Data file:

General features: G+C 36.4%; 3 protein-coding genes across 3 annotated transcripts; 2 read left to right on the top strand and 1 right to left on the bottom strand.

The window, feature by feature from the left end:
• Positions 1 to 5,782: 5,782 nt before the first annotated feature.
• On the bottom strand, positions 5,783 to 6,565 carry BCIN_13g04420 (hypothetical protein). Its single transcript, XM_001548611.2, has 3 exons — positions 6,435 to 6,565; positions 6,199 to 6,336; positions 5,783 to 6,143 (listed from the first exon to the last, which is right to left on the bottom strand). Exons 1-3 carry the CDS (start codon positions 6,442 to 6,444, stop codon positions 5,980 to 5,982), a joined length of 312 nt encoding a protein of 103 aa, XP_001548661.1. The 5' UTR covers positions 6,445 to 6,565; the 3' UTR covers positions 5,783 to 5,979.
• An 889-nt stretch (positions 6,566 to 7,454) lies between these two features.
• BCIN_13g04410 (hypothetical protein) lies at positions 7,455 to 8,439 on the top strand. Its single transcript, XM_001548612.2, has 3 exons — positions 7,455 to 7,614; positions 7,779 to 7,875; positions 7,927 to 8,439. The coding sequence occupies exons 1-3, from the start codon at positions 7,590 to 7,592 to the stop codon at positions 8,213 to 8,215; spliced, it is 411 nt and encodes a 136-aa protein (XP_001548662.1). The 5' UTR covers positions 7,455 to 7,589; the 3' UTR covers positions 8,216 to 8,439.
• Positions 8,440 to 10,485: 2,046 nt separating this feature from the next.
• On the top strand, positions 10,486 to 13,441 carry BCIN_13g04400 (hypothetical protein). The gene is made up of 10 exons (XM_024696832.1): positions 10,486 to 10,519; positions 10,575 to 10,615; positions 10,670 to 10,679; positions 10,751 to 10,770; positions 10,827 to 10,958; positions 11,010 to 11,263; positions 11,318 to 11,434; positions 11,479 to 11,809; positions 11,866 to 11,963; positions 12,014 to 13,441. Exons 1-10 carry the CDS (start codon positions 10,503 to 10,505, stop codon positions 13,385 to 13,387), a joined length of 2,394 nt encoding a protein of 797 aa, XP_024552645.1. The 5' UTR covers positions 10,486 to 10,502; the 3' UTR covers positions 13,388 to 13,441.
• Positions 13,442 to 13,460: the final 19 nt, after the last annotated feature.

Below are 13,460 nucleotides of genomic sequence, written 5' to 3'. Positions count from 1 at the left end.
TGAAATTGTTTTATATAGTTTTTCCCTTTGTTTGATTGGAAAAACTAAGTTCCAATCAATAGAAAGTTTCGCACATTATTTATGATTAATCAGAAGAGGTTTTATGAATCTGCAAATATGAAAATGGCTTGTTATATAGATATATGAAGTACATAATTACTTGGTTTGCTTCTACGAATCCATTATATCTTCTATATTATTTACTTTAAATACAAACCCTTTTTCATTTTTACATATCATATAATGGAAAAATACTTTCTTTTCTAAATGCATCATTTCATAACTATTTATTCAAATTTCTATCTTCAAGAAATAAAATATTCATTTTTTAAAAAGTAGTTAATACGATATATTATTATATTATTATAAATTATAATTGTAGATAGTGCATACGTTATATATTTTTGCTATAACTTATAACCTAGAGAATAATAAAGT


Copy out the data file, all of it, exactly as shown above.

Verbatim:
General features: G+C 36.4%; 3 protein-coding genes across 3 annotated transcripts; 2 read left to right on the top strand and 1 right to left on the bottom strand.

The window, feature by feature from the left end:
• Positions 1 to 5,782: 5,782 nt before the first annotated feature.
• On the bottom strand, positions 5,783 to 6,565 carry BCIN_13g04420 (hypothetical protein). Its single transcript, XM_001548611.2, has 3 exons — positions 6,435 to 6,565; positions 6,199 to 6,336; positions 5,783 to 6,143 (listed from the first exon to the last, which is right to left on the bottom strand). Exons 1-3 carry the CDS (start codon positions 6,442 to 6,444, stop codon positions 5,980 to 5,982), a joined length of 312 nt encoding a protein of 103 aa, XP_001548661.1. The 5' UTR covers positions 6,445 to 6,565; the 3' UTR covers positions 5,783 to 5,979.
• An 889-nt stretch (positions 6,566 to 7,454) lies between these two features.
• BCIN_13g04410 (hypothetical protein) lies at positions 7,455 to 8,439 on the top strand. Its single transcript, XM_001548612.2, has 3 exons — positions 7,455 to 7,614; positions 7,779 to 7,875; positions 7,927 to 8,439. The coding sequence occupies exons 1-3, from the start codon at positions 7,590 to 7,592 to the stop codon at positions 8,213 to 8,215; spliced, it is 411 nt and encodes a 136-aa protein (XP_001548662.1). The 5' UTR covers positions 7,455 to 7,589; the 3' UTR covers positions 8,216 to 8,439.
• Positions 8,440 to 10,485: 2,046 nt separating this feature from the next.
• On the top strand, positions 10,486 to 13,441 carry BCIN_13g04400 (hypothetical protein). The gene is made up of 10 exons (XM_024696832.1): positions 10,486 to 10,519; positions 10,575 to 10,615; positions 10,670 to 10,679; positions 10,751 to 10,770; positions 10,827 to 10,958; positions 11,010 to 11,263; positions 11,318 to 11,434; positions 11,479 to 11,809; positions 11,866 to 11,963; positions 12,014 to 13,441. Exons 1-10 carry the CDS (start codon positions 10,503 to 10,505, stop codon positions 13,385 to 13,387), a joined length of 2,394 nt encoding a protein of 797 aa, XP_024552645.1. The 5' UTR covers positions 10,486 to 10,502; the 3' UTR covers positions 13,388 to 13,441.
• Positions 13,442 to 13,460: the final 19 nt, after the last annotated feature.

Below are 13,460 nucleotides of genomic sequence, written 5' to 3'. Positions count from 1 at the left end.
TGAAATTGTTTTATATAGTTTTTCCCTTTGTTTGATTGGAAAAACTAAGTTCCAATCAATAGAAAGTTTCGCACATTATTTATGATTAATCAGAAGAGGTTTTATGAATCTGCAAATATGAAAATGGCTTGTTATATAGATATATGAAGTACATAATTACTTGGTTTGCTTCTACGAATCCATTATATCTTCTATATTATTTACTTTAAATACAAACCCTTTTTCATTTTTACATATCATATAATGGAAAAATACTTTCTTTTCTAAATGCATCATTTCATAACTATTTATTCAAATTTCTATCTTCAAGAAATAAAATATTCATTTTTTAAAAAGTAGTTAATACGATATATTATTATATTATTATAAATTATAATTGTAGATAGTGCATACGTTATATATTTTTGCTATAACTTATAACCTAGAGAATAATAAAGT